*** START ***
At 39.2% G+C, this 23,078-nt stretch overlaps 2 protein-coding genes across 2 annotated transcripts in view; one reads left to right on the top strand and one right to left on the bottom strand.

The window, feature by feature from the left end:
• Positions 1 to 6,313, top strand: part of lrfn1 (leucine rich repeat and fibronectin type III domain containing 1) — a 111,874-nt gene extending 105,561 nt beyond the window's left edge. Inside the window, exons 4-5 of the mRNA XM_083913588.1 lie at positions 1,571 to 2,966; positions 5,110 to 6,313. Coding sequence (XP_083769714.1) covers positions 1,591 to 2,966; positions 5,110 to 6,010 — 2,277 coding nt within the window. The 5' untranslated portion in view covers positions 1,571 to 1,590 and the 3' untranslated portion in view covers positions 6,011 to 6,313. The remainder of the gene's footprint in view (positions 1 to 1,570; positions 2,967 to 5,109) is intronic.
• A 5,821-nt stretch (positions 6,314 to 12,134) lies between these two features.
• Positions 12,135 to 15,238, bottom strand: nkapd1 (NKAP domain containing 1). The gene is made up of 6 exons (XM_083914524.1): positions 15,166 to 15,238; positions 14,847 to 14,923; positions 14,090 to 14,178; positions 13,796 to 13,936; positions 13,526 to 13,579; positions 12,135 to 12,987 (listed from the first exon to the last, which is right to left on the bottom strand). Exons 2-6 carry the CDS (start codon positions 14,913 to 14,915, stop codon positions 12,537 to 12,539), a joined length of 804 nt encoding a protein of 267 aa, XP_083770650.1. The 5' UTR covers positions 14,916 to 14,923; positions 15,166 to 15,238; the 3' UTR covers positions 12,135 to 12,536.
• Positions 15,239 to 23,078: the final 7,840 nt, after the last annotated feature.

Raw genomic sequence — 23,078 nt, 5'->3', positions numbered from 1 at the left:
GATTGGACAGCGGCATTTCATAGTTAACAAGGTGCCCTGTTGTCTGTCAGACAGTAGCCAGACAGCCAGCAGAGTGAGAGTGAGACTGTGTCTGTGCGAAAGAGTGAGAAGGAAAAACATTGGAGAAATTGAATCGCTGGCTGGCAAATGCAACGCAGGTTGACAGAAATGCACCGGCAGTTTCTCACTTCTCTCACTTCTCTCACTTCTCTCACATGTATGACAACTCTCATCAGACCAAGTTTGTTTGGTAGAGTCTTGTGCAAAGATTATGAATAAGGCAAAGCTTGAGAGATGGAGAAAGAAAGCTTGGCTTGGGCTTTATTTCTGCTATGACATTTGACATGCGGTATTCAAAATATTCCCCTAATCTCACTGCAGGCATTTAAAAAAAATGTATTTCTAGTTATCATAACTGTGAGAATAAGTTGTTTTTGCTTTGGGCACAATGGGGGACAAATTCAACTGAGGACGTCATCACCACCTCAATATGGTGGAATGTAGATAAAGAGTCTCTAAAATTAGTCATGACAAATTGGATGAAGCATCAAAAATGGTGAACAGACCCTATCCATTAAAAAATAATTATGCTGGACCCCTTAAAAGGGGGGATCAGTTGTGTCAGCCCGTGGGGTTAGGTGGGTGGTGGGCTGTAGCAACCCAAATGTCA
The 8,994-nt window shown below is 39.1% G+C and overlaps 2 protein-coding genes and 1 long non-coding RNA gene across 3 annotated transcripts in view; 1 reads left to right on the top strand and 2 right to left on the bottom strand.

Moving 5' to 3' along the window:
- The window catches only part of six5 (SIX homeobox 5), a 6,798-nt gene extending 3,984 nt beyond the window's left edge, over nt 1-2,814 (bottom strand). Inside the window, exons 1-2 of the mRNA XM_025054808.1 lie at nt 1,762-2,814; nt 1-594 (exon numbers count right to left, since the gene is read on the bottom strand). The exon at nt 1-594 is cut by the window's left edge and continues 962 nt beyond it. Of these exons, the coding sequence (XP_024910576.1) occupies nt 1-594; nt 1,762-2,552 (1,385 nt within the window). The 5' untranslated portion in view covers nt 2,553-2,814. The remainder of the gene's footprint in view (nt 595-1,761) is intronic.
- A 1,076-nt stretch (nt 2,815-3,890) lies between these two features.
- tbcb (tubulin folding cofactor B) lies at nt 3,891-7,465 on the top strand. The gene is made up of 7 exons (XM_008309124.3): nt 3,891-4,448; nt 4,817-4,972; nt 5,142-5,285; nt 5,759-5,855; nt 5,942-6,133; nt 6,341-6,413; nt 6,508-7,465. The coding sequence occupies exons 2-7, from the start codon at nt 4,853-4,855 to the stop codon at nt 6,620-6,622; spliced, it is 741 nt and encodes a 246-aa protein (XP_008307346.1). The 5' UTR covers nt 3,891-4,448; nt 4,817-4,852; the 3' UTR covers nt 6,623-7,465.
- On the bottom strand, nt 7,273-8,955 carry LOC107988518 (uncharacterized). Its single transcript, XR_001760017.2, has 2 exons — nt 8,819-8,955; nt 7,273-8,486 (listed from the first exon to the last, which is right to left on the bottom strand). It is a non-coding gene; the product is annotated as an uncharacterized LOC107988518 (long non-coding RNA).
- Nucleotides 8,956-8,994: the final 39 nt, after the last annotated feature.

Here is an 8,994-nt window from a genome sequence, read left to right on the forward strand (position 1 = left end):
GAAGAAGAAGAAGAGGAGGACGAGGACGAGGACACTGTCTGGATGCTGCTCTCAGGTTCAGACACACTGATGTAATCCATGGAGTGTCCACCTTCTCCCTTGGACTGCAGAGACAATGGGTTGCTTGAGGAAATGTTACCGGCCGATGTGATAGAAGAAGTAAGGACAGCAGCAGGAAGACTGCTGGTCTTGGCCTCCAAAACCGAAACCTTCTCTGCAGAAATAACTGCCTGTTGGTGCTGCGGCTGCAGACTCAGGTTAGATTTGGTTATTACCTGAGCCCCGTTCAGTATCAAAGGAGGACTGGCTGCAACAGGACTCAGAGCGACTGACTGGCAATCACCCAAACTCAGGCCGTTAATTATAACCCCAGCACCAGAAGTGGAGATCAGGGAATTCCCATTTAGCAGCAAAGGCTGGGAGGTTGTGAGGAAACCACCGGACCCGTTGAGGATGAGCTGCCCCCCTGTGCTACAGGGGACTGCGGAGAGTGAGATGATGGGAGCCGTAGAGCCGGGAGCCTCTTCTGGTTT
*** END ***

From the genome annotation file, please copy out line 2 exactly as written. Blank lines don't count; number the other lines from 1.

The window, feature by feature from the left end: